Since the publication of The Lion, The Witch, And The Wardrobe, in 1950 (and the subsequent releases of the following six books of The Chronicles Of Narnia between then and 1956), C.S. Lewis’ classic children’s fantasy series has remained in print continuously. It is a testament to the popularity of the series that if you were to stop a hundred random people on the street today and ask them to name any children’s fantasy book series, chances are good that most would mention The Chronicles Of Narnia. So what is the reason for the enduring popularity of C.S. Lewis’ most famous work?
If you think about childhood it is the period of life in which imaginations are most fertile; a time wherein we as children are able to enjoy and revel in the make-believe without having to consciously suspend our disbelief. This is unquestionably at the heart of The Chronicles Of Narnia’s allure. Reading Lewis’ tales during childhood is a magical experience in every way, and young readers are certainly the most receptive to what the books have to offer. How many children can resist the idea of being taken to an imaginary world populated with mythical beings and talking animals? How many dream of engaging in heroic adventures; of being princes or princesses? Very few I’d wager. After all, childhood is the time when we so much want these things to be as real as the world around us.
On a personal note, I first read The Lion, The Witch, And The Wardrobe, as a seven year old child way back in 1984, and upon finishing it I immediately went to my bedroom wardrobe, stepped inside and checked the back to see if I could get to Narnia. I don’t believe for a moment I’m the first or only child to ever do this, and I know with certainty I’m not the last person who will ever attempt to reach Narnia via a wardrobe.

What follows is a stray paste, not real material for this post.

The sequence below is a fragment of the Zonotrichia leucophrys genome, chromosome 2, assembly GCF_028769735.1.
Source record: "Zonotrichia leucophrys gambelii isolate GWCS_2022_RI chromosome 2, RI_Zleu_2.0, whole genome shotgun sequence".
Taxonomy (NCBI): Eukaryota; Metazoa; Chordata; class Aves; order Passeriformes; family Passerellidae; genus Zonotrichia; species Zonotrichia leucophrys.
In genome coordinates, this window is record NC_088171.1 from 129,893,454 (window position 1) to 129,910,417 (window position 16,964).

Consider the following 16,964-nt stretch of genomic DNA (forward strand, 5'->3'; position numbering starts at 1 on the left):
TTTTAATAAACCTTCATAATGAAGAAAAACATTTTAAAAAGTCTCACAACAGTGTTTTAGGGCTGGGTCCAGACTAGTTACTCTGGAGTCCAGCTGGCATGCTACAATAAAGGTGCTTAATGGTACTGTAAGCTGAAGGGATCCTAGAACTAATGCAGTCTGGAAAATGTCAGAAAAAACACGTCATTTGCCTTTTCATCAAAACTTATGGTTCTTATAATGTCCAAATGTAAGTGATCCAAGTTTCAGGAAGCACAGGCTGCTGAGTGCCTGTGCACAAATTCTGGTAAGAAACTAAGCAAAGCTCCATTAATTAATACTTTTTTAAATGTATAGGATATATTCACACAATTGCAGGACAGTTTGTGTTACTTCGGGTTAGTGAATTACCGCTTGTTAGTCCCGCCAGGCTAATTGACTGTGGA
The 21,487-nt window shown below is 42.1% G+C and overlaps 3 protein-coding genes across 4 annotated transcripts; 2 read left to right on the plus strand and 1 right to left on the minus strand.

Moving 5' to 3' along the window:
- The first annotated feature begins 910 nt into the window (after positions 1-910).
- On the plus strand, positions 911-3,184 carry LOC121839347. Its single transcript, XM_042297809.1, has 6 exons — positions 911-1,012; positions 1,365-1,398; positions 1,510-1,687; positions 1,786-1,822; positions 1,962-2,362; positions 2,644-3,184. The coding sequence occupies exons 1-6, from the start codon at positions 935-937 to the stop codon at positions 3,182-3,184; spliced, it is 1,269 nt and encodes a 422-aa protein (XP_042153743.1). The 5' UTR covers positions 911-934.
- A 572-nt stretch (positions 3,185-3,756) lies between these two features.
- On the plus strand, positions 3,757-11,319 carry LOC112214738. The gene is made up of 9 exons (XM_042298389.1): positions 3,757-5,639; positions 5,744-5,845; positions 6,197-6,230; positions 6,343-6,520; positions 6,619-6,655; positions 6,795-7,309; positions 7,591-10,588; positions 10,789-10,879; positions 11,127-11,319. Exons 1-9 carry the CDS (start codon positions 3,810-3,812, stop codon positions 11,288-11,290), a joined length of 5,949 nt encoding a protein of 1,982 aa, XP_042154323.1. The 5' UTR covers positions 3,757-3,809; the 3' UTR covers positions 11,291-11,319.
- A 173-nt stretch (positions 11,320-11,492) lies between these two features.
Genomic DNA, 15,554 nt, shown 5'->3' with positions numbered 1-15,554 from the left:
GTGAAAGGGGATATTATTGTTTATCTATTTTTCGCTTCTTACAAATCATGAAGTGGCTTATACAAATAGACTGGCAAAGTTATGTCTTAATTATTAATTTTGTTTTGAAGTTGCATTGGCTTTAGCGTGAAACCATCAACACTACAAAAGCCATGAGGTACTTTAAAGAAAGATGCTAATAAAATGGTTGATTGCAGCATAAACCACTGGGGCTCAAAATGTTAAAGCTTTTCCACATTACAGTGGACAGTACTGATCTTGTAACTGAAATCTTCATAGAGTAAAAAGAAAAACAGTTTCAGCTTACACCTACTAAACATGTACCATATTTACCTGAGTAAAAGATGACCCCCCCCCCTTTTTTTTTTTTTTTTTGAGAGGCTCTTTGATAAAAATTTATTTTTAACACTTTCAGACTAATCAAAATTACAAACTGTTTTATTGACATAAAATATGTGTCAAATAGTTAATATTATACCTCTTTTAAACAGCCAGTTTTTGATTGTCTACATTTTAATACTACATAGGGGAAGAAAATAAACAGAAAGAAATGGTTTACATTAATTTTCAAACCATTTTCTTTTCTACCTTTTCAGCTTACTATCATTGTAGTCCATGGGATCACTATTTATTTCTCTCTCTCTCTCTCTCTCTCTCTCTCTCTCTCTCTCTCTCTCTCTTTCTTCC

These are stories that leave an indelible mark, and once read, stay with you for a lifetime. Even into adulthood people retain their love for the books, and invariably that love gets passed on to the next generation by parents who want their own children to experience the same magic that enchanted them.
Another reason why The Chronicles Of Narnia retains its appeal to generation after generation of readers is that the young protagonists of the books are just ordinary people. There is nothing inherently special about the Pevensie children, for example. They do not possess super powers or magical abilities; they are just like us. This makes the characters relatable, allowing young children to read their adventures and imagine that they can be just like them. That they, too, can be thrown into extraordinary situations and get to experience magical escapades.
Childhood is very much a time of innocence; a brief period in life when the young remain blissfully unaware of the more unpleasant aspects of the world we live in. One of the more pleasant attractions of the series is that at their core Lewis’s stories are about good always triumphing over evil. While adulthood allows us to observe that this is rarely the case in the real world, children should be allowed to believe this illusion when they are young. There is more than enough time for them to learn and accept the harsh reality once they come of age. Until then let them enjoy the never-ending magic of The Chronicles Of Narnia.
Thanks for reading,